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Mail-in rebates
Companies love enticing customers to buy their products with the promise of a mail-in rebate—that is, cash back for proof of payment sent through the mail. Often that rebate can cover up to 80 per cent of the cost of the product itself, making this a tempting proposition. However, according to Consumer Affairs , rebates totalling over US$500 million are unclaimed every year, due to the rebate process being confusing and overly complicated for the customer, or the customer simply forgetting to send in their proof of payment. When considering purchasing a product, it’s very rarely useful to factor in a potential rebate as a reason to buy.
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False scarcity
“Limited time only!” and “While supplies last” are age-old marketing buzzwords to suggest that if a customer wants an item, they better “act fast” lest they miss out on this “exclusive offer!”. Marketers take advantage of customers in myriad ways when they employ this strategy: according to Marketing Land , the scarcity mindset is one in which consumers are willing to accept anything, stating, “A person who is suffering from a scarcity mindset is more likely to buy a crappy car, get what he or she needs from a shady e-commerce site and buy low-quality merchandise.” The scarcity mindset also makes consumers focus on desire, rather than what they currently have. Teaching oneself to avoid the scarcity mindset trap will help reduce unwanted, impulse
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Greenwashing
In this day and age, it’s important that brands and companies hold themselves accountable for their contribution to climate change through the manufacturing and distribution process. But what is less helpful and more effective for selling products is “greenwashing,” when companies make false or exaggerated claims about the environmental sustainability of their products. This ranges from a bottled water company touting their new “Eco-Shape” bottle design or an automaker advertising a “clean diesel” engine , to more innocuous claims that a product is “natural,” “non-toxic,” or “eco-friendly” without sufficient evidence to back up those descriptors. And sustainability sells—a global online study from Nielsen found that 51 per cent of baby boomers and 72 per cent of Gen Z respondents were willing to pay more for products from sustainable brands. They should just make sure these brands are putting their money where their mouth is.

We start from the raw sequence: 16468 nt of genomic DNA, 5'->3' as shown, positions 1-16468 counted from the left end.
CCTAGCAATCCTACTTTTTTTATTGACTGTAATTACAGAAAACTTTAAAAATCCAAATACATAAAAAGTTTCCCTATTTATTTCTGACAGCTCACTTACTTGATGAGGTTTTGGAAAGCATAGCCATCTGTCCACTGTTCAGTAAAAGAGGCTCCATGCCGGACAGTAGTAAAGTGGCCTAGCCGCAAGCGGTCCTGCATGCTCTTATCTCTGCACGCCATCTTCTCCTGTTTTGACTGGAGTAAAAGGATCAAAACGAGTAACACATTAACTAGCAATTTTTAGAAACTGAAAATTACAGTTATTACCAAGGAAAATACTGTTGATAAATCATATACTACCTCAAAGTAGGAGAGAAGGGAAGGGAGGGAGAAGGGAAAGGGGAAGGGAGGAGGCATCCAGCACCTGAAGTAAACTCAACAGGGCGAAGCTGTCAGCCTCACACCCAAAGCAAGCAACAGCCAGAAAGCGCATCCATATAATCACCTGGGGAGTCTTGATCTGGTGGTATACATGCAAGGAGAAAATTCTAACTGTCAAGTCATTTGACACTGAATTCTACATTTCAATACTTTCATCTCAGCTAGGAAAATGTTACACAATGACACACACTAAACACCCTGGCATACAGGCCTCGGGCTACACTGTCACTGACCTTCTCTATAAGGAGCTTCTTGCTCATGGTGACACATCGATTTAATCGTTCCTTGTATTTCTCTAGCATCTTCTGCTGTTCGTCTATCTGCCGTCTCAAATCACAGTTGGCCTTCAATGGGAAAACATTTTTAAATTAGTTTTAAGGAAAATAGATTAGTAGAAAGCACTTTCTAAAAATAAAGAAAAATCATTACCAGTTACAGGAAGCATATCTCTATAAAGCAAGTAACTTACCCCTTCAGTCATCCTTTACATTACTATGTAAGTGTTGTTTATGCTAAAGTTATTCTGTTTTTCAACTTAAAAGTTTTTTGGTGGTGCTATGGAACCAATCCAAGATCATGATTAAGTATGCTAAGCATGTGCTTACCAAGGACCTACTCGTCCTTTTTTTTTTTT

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Woke-washing
Just as more companies are marketing their products to appear more environmentally friendly than they are, brands are increasingly taking up political positions in their campaigns—often without backing up their inspirational statements with sufficient action. Some movements embraced by companies include LGBTQ+ rights, the body positivity movement, and the Me Too campaign. When Nike launched their 30th-anniversary “Just Do It” campaign featuring the controversial football player and civil rights activist Colin Kaepernick last year, it made US$6 billion from the campaign (swiftly drawing attention away from their infamously exploitative labour practices ). While some companies genuinely practise what they preach, it’s too easy for others to boost sales by aligning themselves with social causes: a 2017 study from Cone Communications reported that 87 per cent of consumers will spend based on values. But whether or not the values that companies purport to hold are demonstrated through their practices is incumbent on the consumer to suss out.
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Celebrity endorsements
Consumers are much more likely to remember a product that has been endorsed by a celebrity. In fact, as Farris Marketing reports , sales go up by an average of four per cent when a product is associated with a famous face. However, it helps to be wary of celebrity endorsements for a reason beyond gaining a critical understanding of how companies try to sell products: the Better Business Bureau has found that many shady companies online use fake celebrity endorsements to push their products and create the illusion of legitimacy.
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Offering free trials